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Les Miserables 4K (2012)

Les Miserables 4K (2012)

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Blu-ray Condition
 Actors: Hugh Jackman, Anne Hathaway, Amanda Seyfried, Russell Crowe, Sacha Baron Cohen, Helena Bonham Carter
Director: Tom Hooper

ENGLISH: Dolby Atmos
ENGLISH: Dolby TrueHD 7.1 (48kHz, 24-bit)
ENGLISH: Dolby Digital 5.1 (640 kbps)
ENGLISH: Dolby Digital 2.0 (192kbps)

Subtitles: English SDH, French, Japanese, Spanish, Czech, Danish, Finnish, Korean, Mandarin (Traditional), Norwegian, Swedish
Region: Region Free
Aspect Ratio: 1.85:1
Number of Discs: 2 (Digital Copy)
Rating: PG-13
Orig Release Date: 2012
Studio: Universal
Release Date: 7/18/2023
Run Time: 158 Min.
Special Features:
  • Feature Commentary by Director Tom Hooper. Some of the information includes the change of placement of "I Dreamed a Dream" which allowed Anne Hathaway to tear into the number with a raw emotionalism, while other moments are filled with technical details, such as his decision to have the actors perform the vocals live, and how that was handled on set.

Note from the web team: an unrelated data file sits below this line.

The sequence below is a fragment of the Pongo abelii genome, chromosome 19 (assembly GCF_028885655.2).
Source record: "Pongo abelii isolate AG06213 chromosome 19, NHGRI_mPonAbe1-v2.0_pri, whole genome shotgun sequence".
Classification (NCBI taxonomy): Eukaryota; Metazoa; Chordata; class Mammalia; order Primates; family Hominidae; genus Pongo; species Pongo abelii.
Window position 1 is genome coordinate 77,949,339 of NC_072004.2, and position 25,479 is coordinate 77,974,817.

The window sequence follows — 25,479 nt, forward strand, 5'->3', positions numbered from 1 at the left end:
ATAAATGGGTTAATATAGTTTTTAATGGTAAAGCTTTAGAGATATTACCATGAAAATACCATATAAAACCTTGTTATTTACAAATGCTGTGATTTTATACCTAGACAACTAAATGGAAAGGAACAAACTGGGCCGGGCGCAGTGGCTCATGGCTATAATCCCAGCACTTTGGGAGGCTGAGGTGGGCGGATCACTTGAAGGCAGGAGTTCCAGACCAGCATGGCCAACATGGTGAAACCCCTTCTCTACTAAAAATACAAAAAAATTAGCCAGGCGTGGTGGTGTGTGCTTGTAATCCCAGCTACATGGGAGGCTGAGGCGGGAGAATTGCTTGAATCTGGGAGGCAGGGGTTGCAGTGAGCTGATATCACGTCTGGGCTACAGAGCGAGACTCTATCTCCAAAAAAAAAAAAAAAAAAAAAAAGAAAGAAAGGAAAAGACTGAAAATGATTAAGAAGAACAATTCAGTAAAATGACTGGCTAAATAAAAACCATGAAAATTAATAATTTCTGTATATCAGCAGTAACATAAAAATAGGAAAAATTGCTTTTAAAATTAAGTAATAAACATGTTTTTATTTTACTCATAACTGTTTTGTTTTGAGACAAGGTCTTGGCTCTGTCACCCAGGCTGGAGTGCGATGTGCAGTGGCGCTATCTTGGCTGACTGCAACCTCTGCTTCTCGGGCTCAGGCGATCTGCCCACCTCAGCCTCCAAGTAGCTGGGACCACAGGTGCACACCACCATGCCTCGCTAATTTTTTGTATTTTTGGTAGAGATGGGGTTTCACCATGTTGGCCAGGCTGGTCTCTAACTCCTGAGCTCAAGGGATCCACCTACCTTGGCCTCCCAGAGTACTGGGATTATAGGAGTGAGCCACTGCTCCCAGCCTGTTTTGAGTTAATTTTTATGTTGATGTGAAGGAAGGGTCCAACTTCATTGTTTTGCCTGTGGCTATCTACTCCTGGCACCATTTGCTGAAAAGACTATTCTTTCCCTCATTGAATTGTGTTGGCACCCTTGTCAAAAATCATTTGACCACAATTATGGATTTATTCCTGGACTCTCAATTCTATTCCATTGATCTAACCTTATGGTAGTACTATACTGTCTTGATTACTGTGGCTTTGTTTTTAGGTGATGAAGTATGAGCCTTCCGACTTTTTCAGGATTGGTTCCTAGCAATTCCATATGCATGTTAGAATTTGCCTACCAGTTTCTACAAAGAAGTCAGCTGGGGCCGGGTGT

• Les Misérables: A Revolutionary Approach (HD; 1:03:54) is an excellent multi-part featurette that admittedly is nothing more than a slightly longer EPK than usual, but which contains some good interviews with the cast and crew and which has a glut of interesting behind the scenes footage (it's fascinating to watch that first water logged scene being prepped, to give just one example). There are segments devoted to the casting, production design, the barricade scene and fittingly a look at the original West End production. Original producer Cameron Mackintosh has an interview in costume.
  • The Original Masterwork: Victor Hugo's Les Misérables (HD; 11:11) is a look at the source novel, again with Mackintosh (this time not in costume) and Tom Hooper, who may bring a laugh to some viewers' lips when he says Les Misérables is a perfect bedtime story to read to children. It's probably no coincidence that there's a close-up of a page in the novel with a section heading called "He Bears His Cross", since Hooper so obviously exploits Christ imagery in his depiction of Valjean.
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